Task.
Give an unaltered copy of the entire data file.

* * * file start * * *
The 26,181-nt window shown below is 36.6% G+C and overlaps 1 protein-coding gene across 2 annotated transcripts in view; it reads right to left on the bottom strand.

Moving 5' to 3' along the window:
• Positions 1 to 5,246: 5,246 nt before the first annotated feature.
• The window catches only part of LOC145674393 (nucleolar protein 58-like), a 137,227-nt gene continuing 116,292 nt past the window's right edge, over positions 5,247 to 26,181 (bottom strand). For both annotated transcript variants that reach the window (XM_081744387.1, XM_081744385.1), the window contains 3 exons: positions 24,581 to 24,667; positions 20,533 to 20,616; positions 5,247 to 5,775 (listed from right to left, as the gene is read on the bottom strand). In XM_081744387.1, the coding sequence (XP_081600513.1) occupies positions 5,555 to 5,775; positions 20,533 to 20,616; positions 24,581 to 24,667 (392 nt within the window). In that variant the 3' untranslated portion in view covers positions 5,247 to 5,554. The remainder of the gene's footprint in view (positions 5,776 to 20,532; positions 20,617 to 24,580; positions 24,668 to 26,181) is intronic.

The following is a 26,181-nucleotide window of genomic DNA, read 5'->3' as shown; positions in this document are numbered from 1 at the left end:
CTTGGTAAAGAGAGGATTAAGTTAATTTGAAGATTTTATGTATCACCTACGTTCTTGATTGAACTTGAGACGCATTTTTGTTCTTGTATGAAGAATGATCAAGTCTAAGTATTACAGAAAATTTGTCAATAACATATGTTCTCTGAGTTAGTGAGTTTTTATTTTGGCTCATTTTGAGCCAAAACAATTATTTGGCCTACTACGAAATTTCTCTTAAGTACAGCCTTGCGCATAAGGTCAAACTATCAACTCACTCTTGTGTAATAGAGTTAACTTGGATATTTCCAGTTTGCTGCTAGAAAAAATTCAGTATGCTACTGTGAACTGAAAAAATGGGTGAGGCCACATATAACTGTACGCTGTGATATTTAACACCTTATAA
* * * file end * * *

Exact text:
The 26,181-nt window shown below is 36.6% G+C and overlaps 1 protein-coding gene across 2 annotated transcripts in view; it reads right to left on the bottom strand.

Moving 5' to 3' along the window:
• Positions 1 to 5,246: 5,246 nt before the first annotated feature.
• The window catches only part of LOC145674393 (nucleolar protein 58-like), a 137,227-nt gene continuing 116,292 nt past the window's right edge, over positions 5,247 to 26,181 (bottom strand). For both annotated transcript variants that reach the window (XM_081744387.1, XM_081744385.1), the window contains 3 exons: positions 24,581 to 24,667; positions 20,533 to 20,616; positions 5,247 to 5,775 (listed from right to left, as the gene is read on the bottom strand). In XM_081744387.1, the coding sequence (XP_081600513.1) occupies positions 5,555 to 5,775; positions 20,533 to 20,616; positions 24,581 to 24,667 (392 nt within the window). In that variant the 3' untranslated portion in view covers positions 5,247 to 5,554. The remainder of the gene's footprint in view (positions 5,776 to 20,532; positions 20,617 to 24,580; positions 24,668 to 26,181) is intronic.

The following is a 26,181-nucleotide window of genomic DNA, read 5'->3' as shown; positions in this document are numbered from 1 at the left end:
CTTGGTAAAGAGAGGATTAAGTTAATTTGAAGATTTTATGTATCACCTACGTTCTTGATTGAACTTGAGACGCATTTTTGTTCTTGTATGAAGAATGATCAAGTCTAAGTATTACAGAAAATTTGTCAATAACATATGTTCTCTGAGTTAGTGAGTTTTTATTTTGGCTCATTTTGAGCCAAAACAATTATTTGGCCTACTACGAAATTTCTCTTAAGTACAGCCTTGCGCATAAGGTCAAACTATCAACTCACTCTTGTGTAATAGAGTTAACTTGGATATTTCCAGTTTGCTGCTAGAAAAAATTCAGTATGCTACTGTGAACTGAAAAAATGGGTGAGGCCACATATAACTGTACGCTGTGATATTTAACACCTTATAA